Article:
-   The Graveyard Book, Neil Gaiman

“The terror, which would not end for another twenty-eight years—if it ever did end—began, so far as I know or can tell, with a boat made from a sheet of newspaper floating down a gutter swollen with rain.”
- It, Stephen King

 

While some of these lines can be deceiving, ALL of these books are just wonderful.  Each of these lines can tell you something about what is going to take place in this book.  In The Count of Monte Cristo, the opening lines establish the setting and, presumably, the occupation of the main character.  In Pride and Prejudice, one can guess that the book will deal with people getting married.

 

And as an extra special bonus, here is the opening line from the story I am currently working on:

The loud whine of the semi-truck’s engine reverberated all around Berta Poe as she lay in the back cabin of her dad’s rig pretending to be a corpse.
The True Tales of Fairies, Donna Cooper Ho

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It’s Official. Percy is Dead.

For those of you who read Percy’s story, I am saddened to inform you that he has lost his courageous battle with the squirrel.  It was a long, hard fight, but in the end Percy just wasn’t a match for the never ending, squirrel-lust for pecan flesh.

You can pay your last respects to Percy here.  He will be interred in the same soil he sprang forth from.  May his will and fighting spirit be passed on to the next generation of little pecan trees that might stand where Percy once stood.

To the squirrel.  You may have broken Percy, but you have not broken me.  I will defeat you.  I will persevere.  Until next time.

 

 

Squirrel: 1   –   Me: 0

 

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Where Do Ideas Come From? (A Personal Point of View)

As fellow writers (closet writers, aspiring writers, backseat writers, etc) what sparks your imagination?  Ever wonder how your favorite author comes up with those crazy/scary/insane/hilarious/intriguing/unbelievable/diabolical ideas?  What made J.K. Rowling come up with a story about an orphaned boy who is really a wizard?  How did Neil Gaiman give birth to a man named Shadow who works for Odin, the All Father?  Why haven’t James Patterson, Robert Ludlam, Patricia Cornwell and Janet Evanovich (and the likes) been arrested for filling the minds of millions with far-fetched criminal ideas.

Where do all these ideas come from?

From a very active imagination and a lot of research, that’s where.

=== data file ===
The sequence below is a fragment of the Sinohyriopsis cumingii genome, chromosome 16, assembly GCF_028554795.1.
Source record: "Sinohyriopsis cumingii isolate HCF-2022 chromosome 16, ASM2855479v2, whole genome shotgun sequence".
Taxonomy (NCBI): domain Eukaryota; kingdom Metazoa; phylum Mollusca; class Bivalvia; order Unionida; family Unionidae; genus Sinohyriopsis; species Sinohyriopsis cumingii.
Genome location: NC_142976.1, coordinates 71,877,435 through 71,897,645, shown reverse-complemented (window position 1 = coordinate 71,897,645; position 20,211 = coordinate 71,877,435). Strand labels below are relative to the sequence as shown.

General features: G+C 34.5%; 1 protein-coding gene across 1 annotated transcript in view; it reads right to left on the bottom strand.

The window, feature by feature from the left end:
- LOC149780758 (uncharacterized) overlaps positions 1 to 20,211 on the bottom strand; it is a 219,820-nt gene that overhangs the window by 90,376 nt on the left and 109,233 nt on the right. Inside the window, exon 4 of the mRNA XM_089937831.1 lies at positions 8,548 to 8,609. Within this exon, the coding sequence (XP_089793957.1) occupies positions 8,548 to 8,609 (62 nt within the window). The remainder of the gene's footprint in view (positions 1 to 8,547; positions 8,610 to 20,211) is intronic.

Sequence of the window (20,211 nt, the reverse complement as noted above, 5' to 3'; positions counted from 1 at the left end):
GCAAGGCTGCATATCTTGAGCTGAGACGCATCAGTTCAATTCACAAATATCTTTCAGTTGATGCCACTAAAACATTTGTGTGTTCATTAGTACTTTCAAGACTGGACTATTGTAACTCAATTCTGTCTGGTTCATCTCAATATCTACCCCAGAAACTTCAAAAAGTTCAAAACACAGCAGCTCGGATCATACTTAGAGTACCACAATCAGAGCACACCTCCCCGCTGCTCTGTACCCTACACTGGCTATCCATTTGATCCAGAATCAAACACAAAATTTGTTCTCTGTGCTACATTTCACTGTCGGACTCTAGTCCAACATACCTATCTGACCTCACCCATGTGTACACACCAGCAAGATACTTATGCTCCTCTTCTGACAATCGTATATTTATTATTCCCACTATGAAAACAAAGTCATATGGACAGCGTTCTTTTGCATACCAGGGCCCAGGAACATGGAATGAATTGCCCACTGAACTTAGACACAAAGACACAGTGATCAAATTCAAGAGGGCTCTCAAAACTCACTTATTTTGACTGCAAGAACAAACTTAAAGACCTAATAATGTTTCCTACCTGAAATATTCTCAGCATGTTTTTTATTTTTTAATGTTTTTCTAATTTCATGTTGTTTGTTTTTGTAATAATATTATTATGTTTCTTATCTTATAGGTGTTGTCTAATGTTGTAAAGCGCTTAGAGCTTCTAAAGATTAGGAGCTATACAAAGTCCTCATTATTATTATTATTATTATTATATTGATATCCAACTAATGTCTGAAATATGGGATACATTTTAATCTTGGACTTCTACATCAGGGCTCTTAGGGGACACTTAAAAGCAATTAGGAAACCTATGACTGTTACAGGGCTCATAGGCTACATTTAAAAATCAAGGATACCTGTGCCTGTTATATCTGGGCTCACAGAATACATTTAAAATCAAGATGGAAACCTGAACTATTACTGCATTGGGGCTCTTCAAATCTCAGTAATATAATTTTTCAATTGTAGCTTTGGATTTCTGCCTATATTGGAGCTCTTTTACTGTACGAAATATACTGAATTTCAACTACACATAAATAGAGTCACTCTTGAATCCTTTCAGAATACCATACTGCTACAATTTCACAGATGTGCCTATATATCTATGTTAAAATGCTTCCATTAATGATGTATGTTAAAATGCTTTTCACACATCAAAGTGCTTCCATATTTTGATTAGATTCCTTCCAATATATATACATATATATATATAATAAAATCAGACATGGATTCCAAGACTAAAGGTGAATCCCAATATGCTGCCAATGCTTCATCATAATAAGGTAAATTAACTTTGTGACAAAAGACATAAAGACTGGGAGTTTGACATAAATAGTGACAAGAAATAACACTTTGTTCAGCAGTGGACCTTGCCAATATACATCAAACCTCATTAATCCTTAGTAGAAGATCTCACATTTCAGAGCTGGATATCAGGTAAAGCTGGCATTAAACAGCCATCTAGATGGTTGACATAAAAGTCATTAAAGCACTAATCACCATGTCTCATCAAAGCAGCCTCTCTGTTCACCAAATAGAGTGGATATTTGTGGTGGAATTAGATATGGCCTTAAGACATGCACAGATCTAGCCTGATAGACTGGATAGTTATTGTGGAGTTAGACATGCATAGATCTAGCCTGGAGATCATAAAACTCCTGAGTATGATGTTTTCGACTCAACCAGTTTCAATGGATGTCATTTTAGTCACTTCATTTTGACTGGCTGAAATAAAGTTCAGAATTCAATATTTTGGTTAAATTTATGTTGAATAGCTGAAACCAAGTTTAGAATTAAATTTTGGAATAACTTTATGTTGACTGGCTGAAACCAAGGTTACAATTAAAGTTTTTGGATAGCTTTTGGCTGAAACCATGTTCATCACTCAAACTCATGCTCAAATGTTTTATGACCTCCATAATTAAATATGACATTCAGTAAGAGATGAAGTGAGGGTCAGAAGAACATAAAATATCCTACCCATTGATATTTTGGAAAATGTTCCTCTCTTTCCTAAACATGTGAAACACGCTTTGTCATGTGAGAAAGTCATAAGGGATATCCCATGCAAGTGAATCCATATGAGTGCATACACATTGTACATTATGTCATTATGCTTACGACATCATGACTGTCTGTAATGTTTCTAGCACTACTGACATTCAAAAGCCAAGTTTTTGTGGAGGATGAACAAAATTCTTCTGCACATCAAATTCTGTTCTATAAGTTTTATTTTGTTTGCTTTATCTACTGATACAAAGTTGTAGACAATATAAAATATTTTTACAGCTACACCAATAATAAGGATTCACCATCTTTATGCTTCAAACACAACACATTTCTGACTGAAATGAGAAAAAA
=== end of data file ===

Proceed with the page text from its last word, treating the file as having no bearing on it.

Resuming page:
For me, the idea usually begins with a dream.  A little snippet of a series of images that don’t make sense, don’t seem to have any structure and occasionally scare the crap out of me.  But, there is always one part of the dream that stands out.  That part usually lingers long after I’ve rubbed the sleep from my eyes.  Long after I’ve had my morning cup(s) of coffee.  Long after I’ve shaken the fuzz from my brain and sorted out dream from reality.

That’s when I suspect I might be able to use that lingering image.  Last time that happened, I gave birth to the idea of a story set in an old abandoned theme park dedicated to Fairies.

 

(Hang on… just had an idea.)

 

Sorry about that.  Had to write it down.

Anyway, where was I?  Oh yes.  Fairies.  Fairies weren’t the initial idea.  The initial idea was about a boy who ran away because his best friend, a girl, had crushed his feelings.

So, how is a story created with only that to go on?  That is where imagination and research come in.  There are a series of questions that need to be answered.   I spent hours fleshing out these two initial characters, creating their antagonists, establishing a good visual (in my head) of the setting.  I also had to decide what the conflict would be.  Who would be the bad guy?  How will it end?  And more technical stuff before I could even begin writing the first word.

I found books on my prospective topic.  Books on fairies, goblins, gnomes and trolls.  Anything that could help me build this world of imaginary creatures.  While the story is purely my imagination, a lot of it draws upon the imagination of centuries and centuries of superstitious people.  And that requires research.

Every writer has their own ways of coming up with ideas.  That is what makes each writer unique and every story different.  So the next time you ask, “how do they come up with this stuff?” know that the answer could be a “diet coke-induced hallucination” or “lingering dreams” or even, “I once knew a guy….”  Either way, once the idea is born, the real work begins.

 

Please feel free to share your own experiences in writing.  Where do you get your ideas (even if you never write them down)?